Uphill Battles

I was pretty excited when I learned that  Granada was a walking city and I kept hearing that I could walk everywhere.   I could stand to lose a few pounds and I thought it would be nice to see the city on foot.  I think I focused on the word could.  I could walk everywhere. I took that to mean that everything I needed was probably within a quarter mile of me since I could walk.  What I’ve since learned is that it’s more like I need to or have to walk.  Things are just as far as they were in Los Angeles but now we are doing them on foot.
The uphill climb to the Albayzin


It’s very difficult to park your car in our neighborhood, the historic Albayzin.  We have a garage but getting a car out requires us to perform a 22- point turn.  The main roads in the heart of the city are reserved for only buses and taxis.  So we’ve opted not to have a car and just rent one when we want to travel on the weekends.  Living in the Albayzin requires us to walk around town to a few different places to get the items we need – food, paper towels, and Dunkin’ Coffee.  It’s reminiscent of how my grandmother got things done living in Long Island, New York in the 1950’s when she didn’t have a car visiting a carnicero (butcher for meats), panaderia (bakery) and the  papeleria (for school supplies).  Some of these places are up to two miles away.  Getting back to the Albayzin is a steep uphill climb.

After visiting Italy  this summer and enjoying pizza, pasta, wine and gelato I wasn’t prepared for such a workout.  With the summer heat, it felt like walking uphill in both directions, to and from the Albayzin.  I had a couple major meltdowns and accused my husband of secretly signing me up for a season of the TV Show Survivor: Granada Edition and I kept looking for hidden cameras.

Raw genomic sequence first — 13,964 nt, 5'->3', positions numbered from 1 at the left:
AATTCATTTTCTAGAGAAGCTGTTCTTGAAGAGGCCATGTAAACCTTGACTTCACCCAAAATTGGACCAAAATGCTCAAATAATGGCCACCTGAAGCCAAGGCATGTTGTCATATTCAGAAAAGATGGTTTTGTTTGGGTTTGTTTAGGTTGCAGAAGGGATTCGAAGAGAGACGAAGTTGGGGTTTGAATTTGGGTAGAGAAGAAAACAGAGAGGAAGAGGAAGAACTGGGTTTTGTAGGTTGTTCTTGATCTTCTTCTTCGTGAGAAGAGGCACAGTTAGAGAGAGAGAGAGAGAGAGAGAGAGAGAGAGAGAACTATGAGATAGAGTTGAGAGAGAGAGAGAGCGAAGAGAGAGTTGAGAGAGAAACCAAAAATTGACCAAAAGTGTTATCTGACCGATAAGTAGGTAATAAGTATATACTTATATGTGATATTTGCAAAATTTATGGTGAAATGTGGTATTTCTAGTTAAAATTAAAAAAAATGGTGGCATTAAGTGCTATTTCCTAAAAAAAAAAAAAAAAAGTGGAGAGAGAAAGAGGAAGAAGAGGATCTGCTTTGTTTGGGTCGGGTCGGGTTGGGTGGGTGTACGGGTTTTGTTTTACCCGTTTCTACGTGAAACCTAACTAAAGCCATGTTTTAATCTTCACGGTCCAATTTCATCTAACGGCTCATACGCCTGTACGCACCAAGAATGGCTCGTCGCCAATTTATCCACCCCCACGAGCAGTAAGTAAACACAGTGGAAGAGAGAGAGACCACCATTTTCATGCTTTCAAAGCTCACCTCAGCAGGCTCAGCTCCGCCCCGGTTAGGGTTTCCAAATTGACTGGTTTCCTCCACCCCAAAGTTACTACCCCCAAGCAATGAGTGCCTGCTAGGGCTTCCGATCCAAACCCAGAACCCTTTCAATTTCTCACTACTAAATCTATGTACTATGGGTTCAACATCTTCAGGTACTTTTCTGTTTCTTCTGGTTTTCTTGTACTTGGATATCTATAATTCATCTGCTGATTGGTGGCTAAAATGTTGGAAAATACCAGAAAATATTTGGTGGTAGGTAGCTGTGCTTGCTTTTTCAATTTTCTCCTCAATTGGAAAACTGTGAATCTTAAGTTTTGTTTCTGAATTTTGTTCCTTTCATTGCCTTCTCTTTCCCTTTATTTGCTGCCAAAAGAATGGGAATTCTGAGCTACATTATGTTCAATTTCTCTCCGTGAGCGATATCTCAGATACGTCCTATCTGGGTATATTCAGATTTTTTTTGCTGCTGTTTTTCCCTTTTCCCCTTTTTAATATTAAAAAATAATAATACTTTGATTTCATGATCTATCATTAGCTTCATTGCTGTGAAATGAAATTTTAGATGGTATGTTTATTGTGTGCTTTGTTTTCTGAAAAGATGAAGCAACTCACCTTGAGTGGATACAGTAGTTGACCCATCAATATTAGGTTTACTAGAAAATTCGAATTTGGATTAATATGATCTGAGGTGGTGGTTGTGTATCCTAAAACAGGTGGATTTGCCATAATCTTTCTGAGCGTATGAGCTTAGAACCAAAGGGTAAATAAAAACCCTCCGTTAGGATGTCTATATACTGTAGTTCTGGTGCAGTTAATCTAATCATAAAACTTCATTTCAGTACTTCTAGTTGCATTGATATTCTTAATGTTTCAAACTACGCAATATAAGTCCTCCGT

As my daughter pointed out right away “There aren’t that many fat people here in Spain”.  It’s true and I’m in training.  Our daily constitutional involves walking the kids to school, to our Spanish course, two miles to and from the gym, grocery shopping, and taking our kids to their sports practices.  I no longer complain about being a taxi driver – there is no taxi.  It’s all on foot! My husband laughed when I needed a nap after taking them to practices- they are the ones working out. Im just walking and watching!   There are taxis and buses but the truth is, it takes just as long or longer to catch one.  I’ve certainly taken my fair share but realize it doesn’t make that much sense if there’s a direct route on foot.

We’ve learned to conserve the things we have, like paper towels.  We are creative with our cooking, using the things we have in our refrigerator and cupboard, or we keep meals very simple.  We limit the things we buy since we have to carry them home.  There is no overbuying at Costco or Target.

Now I realize this is a part of the lifestyle – it’s not something I’m used to coming from Los Angeles.  I’m starting to enjoy the walks with the kids.  We stop for dinner or a helado (ice cream).  We look for different routes and stop in the interesting shops along the way.  We find new, creative ways to get things accomplished.  I’m working towards getting in better shape and my FitBit is going wild!  Now I just need to avoid the churros y chocolate and sangria along the way!


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